Are you ready for cyclo-cross?

Are you ready for cyclo-cross?

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Knowledge Level: Beginner


What is cyclo-cross?

Cyclo-cross takes place in off-road venues such as public parks and other open spaces. Surfaces can include grass, mud, gravel and sand. Courses are short and winding, enabling multiple laps to be completed within a set distance. Courses often feature obstacles such as hurdles and sand pits, forcing riders to dismount and carry or run with their bikes. Some courses are more ‘technical’ than others, featuring tight single-track trails, tree roots and other obstacles.

To get a feel for what cyclo-cross involves, watch our A day in the life of: a cyclo-cross racer video.

Am I fit enough?

With cyclo-cross races typically lasting 30-60 minutes depending on age and level, you don’t need huge amounts of fitness. If you’ve ridden fairly regularly throughout the summer, maybe taken part in a few sportives, you’ll be fine.

If you want to be a bit more competitive, following our 8-Week Cyclo-cross Training Plan would be an ideal way to prepare for the cyclo-cross season. To follow this plan, you should be capable of completing a 60-mile (100 km) ride or most weeks ride three times, including a ride of two hours or more.

It is also suitable for more experienced riders who regularly ride longer sportives or race through the summer.

You can also watch our How to train for a cyclo-cross race video.

What skills do I need?

Possibly even more so than fitness, technique and skill are the hallmarks of good cyclo-cross riders. In our 8-Week Cyclo-cross Training Plan there are regular sessions dedicated to key skills but, even if you’re not following the plan, heading down to your local park and practicing some skills is a good idea.

Check out our videos of cyclo-cross skills:

How to carry and shoulder your cyclo-cross bike

How to ride different cyclo-cross terrains

How to dismount and remount your cyclo-cross bike

How to bunny hop your cyclo-cross bike

Do I need a cyclo-cross bike?

Most local events will allow you to race on a mountain bike but, if you get bitten by the cyclo-cross bug, you’ll soon be upgrading to a dedicated cyclo-cross bike. A gravel bike can provide a versatile alternative.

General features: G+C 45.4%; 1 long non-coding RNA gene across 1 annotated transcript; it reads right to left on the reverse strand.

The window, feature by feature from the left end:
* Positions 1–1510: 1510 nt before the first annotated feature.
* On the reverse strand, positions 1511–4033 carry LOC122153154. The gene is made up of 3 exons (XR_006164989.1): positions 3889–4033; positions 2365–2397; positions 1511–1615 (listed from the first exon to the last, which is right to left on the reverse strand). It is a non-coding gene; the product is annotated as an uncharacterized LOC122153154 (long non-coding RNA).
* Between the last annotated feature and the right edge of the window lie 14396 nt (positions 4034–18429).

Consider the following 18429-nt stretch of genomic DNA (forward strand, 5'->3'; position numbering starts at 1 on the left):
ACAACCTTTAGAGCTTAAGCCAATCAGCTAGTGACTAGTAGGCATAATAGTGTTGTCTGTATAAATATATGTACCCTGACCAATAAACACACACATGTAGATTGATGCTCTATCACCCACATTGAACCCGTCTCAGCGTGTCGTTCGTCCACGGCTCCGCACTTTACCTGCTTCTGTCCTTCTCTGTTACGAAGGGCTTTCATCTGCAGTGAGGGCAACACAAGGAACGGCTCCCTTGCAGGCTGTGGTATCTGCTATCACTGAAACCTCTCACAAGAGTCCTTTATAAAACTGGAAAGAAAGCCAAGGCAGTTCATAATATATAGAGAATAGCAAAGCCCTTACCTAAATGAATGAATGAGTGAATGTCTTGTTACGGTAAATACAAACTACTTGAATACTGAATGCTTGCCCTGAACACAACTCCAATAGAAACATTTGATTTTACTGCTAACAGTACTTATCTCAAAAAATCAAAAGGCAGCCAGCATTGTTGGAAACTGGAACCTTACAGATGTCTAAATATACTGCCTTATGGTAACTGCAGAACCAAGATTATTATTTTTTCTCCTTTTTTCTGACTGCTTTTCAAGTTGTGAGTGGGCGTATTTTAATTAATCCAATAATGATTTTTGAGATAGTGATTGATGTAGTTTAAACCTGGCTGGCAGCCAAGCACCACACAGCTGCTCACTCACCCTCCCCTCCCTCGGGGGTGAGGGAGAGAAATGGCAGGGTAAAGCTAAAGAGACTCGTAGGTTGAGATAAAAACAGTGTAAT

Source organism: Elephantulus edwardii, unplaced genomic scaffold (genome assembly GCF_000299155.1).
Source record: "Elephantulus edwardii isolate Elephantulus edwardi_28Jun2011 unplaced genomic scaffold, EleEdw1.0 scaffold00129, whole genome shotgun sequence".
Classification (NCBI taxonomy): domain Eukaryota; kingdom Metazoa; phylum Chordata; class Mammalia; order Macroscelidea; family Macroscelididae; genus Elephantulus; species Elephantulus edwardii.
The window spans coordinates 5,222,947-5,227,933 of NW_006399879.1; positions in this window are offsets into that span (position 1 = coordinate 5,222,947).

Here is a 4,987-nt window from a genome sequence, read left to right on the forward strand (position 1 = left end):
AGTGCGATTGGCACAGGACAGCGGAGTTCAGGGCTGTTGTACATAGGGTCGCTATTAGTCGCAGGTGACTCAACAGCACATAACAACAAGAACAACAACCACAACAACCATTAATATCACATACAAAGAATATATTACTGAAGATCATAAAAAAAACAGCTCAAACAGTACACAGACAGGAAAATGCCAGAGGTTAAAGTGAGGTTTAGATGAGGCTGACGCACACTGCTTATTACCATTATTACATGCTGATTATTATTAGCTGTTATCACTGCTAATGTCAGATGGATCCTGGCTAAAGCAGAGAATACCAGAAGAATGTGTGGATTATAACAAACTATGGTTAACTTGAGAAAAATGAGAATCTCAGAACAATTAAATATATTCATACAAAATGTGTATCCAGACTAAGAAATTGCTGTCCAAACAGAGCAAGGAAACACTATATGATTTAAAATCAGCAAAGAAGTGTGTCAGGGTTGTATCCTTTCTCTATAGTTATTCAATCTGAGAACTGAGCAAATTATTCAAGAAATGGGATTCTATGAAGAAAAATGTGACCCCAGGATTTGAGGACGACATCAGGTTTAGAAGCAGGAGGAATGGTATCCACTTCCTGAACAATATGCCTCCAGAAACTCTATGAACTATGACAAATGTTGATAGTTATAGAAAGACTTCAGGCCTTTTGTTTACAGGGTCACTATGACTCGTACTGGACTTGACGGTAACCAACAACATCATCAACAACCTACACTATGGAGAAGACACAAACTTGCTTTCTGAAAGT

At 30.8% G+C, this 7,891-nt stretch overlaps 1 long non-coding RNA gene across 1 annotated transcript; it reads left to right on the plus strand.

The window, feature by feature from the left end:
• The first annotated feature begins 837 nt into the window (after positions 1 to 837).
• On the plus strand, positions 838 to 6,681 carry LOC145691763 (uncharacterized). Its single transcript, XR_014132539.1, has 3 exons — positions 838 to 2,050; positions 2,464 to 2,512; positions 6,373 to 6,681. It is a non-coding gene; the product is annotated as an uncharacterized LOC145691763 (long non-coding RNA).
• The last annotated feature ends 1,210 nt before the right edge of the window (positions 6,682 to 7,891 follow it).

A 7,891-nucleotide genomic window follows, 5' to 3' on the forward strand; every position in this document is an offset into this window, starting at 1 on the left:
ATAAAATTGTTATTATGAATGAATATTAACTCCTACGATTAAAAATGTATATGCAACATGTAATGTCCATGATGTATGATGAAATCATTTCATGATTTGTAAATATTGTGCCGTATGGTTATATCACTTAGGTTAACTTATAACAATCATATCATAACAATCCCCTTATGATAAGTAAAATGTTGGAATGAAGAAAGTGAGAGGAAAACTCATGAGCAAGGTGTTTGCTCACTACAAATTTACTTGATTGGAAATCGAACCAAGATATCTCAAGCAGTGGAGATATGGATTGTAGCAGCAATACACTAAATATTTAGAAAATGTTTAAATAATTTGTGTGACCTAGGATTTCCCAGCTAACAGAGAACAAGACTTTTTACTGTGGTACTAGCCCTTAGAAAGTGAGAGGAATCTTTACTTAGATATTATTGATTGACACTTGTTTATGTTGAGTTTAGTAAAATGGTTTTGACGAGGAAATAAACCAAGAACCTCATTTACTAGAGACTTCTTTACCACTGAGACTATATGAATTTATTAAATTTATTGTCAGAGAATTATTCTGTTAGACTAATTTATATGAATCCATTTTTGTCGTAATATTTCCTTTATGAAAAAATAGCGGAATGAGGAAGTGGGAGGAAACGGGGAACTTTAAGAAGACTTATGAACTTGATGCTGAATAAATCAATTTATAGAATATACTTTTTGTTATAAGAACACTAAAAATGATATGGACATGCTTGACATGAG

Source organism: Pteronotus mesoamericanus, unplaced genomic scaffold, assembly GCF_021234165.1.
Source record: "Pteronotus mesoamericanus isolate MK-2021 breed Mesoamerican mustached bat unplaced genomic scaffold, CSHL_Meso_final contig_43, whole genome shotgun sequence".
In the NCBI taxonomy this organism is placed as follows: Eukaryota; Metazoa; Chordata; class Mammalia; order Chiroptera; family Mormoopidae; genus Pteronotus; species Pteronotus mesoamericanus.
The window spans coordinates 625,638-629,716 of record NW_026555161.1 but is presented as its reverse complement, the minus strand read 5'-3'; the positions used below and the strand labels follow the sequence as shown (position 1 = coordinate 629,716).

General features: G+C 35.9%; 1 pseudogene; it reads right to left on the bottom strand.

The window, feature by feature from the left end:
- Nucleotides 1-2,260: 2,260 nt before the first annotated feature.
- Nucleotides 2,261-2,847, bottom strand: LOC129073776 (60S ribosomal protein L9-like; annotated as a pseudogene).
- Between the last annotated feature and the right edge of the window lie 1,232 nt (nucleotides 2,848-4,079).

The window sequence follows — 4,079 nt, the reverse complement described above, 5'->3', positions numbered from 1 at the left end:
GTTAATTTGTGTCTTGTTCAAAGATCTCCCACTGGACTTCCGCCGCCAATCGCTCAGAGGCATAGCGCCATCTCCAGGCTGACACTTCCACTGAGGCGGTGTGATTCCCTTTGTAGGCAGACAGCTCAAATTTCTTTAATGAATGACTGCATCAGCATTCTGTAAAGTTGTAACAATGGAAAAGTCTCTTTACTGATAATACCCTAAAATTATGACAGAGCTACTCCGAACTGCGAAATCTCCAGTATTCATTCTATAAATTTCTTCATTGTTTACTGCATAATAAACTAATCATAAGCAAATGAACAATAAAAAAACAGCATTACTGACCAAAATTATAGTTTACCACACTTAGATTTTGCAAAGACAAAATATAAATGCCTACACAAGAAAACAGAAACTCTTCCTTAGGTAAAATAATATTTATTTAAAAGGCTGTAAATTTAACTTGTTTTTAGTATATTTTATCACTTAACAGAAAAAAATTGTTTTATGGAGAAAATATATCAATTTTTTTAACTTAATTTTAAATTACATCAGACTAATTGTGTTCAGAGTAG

Any set-up and maintenance tips?

There’s no denying that cyclo-cross can be tough on your bike but, as long as you keep on top of your basic maintenance, racing a cross season shouldn’t prove too costly. A portable jet wash that plugs into your car’s cigarette lighter is a good investment as a 5-minute bike wash and re-lube before you head home will save you time and hassle later. Also, basic tasks such a changing disc brake pads, setting up tubeless tyres and indexing gears will all help keep your cross bike running smoothly.

What should I wear?

Over the course of a British autumn and winter, you can expect to race in a full spectrum of conditions. However, including the mandatory helmet for racing, most of the kit is the same as you’d use on the road. You’ll want to use mountain biking pedals and shoes though for better mud clearing and running off the bike. Find out more about what to wear before, during and after a cyclo-cross race.

What should I eat?

As the actual race is fairly short, you won’t need to eat or drink during it. However, getting your nutrition right before and after a cyclo-cross race can be tricky. Follow our cyclo-cross nutritional timeline.


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